Goa: Late sowing leads to 3-week delay in paddy harvest

The erratic start to this year’s monsoon has cast a shadow on the state’s paddy crop. With the tilling and sowing process delayed due to unpredictable weather in June, farmers are now facing the challenge of not being able to complete the 120-day crop cycle by the end of September. This delay has set the paddy harvest in Goa back by three weeks, posing concerns and uncertainties for the farming community.“Farming patterns have not been steady since the past three years. We are now starting to concentrate more on the manure application and farming techniques to ensure a good crop instead of letting climatic changes affect us,” said paddy farmer Nestor Rangel, who grows organic rice in Valpoi.

Last year, the state produced 1.3 lakh tonnes of paddy in the kharif and rabi seasons combined. Of this, production of 94,430 tonnes was recorded for the kharif season alone — a period that spans from June to September.
The timing and consistency of monsoon rain are critical factors that determine the success of the paddy crop.

The well-established 120-day crop cycle allows farmers to plan their sowing, nurturing, and harvesting activities with precision. However, with the delay in ploughing and planting, the timeline has been disrupted.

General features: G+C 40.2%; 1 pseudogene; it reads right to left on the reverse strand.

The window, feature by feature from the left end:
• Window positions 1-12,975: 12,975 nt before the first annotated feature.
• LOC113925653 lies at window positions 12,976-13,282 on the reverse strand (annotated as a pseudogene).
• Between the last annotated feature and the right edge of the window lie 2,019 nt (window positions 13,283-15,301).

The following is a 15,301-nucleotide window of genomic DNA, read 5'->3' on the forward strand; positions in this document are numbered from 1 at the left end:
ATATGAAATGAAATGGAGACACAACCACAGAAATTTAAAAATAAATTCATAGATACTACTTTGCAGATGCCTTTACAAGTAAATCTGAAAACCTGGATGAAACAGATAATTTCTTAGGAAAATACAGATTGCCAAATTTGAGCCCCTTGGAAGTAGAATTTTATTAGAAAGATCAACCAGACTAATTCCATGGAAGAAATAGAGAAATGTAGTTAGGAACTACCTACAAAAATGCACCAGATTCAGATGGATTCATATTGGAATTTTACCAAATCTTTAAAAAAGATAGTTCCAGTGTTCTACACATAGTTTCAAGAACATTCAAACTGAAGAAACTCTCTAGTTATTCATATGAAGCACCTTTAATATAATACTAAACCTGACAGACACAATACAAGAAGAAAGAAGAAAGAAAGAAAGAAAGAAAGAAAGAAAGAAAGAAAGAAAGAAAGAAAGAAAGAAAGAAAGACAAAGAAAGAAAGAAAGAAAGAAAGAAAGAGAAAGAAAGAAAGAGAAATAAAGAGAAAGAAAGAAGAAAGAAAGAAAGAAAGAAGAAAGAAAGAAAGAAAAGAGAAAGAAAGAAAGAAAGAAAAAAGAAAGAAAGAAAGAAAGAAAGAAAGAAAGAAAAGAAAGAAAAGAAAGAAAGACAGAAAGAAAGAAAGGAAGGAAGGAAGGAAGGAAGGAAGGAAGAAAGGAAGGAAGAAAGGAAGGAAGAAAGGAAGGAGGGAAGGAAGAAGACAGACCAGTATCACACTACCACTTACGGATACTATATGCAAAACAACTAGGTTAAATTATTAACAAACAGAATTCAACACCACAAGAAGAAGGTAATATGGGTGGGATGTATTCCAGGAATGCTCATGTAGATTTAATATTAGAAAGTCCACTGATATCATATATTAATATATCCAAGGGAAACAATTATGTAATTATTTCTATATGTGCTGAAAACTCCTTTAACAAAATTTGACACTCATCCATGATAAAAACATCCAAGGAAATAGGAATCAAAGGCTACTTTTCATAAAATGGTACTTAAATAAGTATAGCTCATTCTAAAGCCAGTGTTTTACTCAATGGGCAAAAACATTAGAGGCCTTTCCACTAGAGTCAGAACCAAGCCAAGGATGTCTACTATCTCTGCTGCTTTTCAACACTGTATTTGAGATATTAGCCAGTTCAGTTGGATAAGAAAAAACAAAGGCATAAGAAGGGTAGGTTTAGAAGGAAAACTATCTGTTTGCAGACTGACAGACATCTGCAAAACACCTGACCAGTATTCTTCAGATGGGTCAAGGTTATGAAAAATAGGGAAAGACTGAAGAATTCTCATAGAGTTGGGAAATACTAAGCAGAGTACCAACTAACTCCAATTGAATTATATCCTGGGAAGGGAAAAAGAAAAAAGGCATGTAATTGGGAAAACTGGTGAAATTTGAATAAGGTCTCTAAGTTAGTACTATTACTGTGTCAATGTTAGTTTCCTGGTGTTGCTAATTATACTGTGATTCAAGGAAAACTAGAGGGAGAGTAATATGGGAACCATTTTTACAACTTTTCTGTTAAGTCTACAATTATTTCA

Typically, Goa sees its paddy being harvested in the first week of October, but this year, farmers are looking at another three weeks before they can even consider beginning their harvest. This extended timeline poses significant challenges, such as increased labour costs, uncertain weather conditions, and potential crop diseases.

Despite the challenges, however, the state’s resilient farming community remains hopeful, and so does the directorate of agriculture.
“We are not expecting any reduction in yield despite the delay,” said director of agriculture, Nevil Alphonso.
“There has been sufficient rainfall in September and we are hopeful that the delay in the monsoon will lead to an extended rainfall season lasting till October. There is presently enough moisture in the soil for the crops to yield good results,” he added.

This article has been republished from The Times of India

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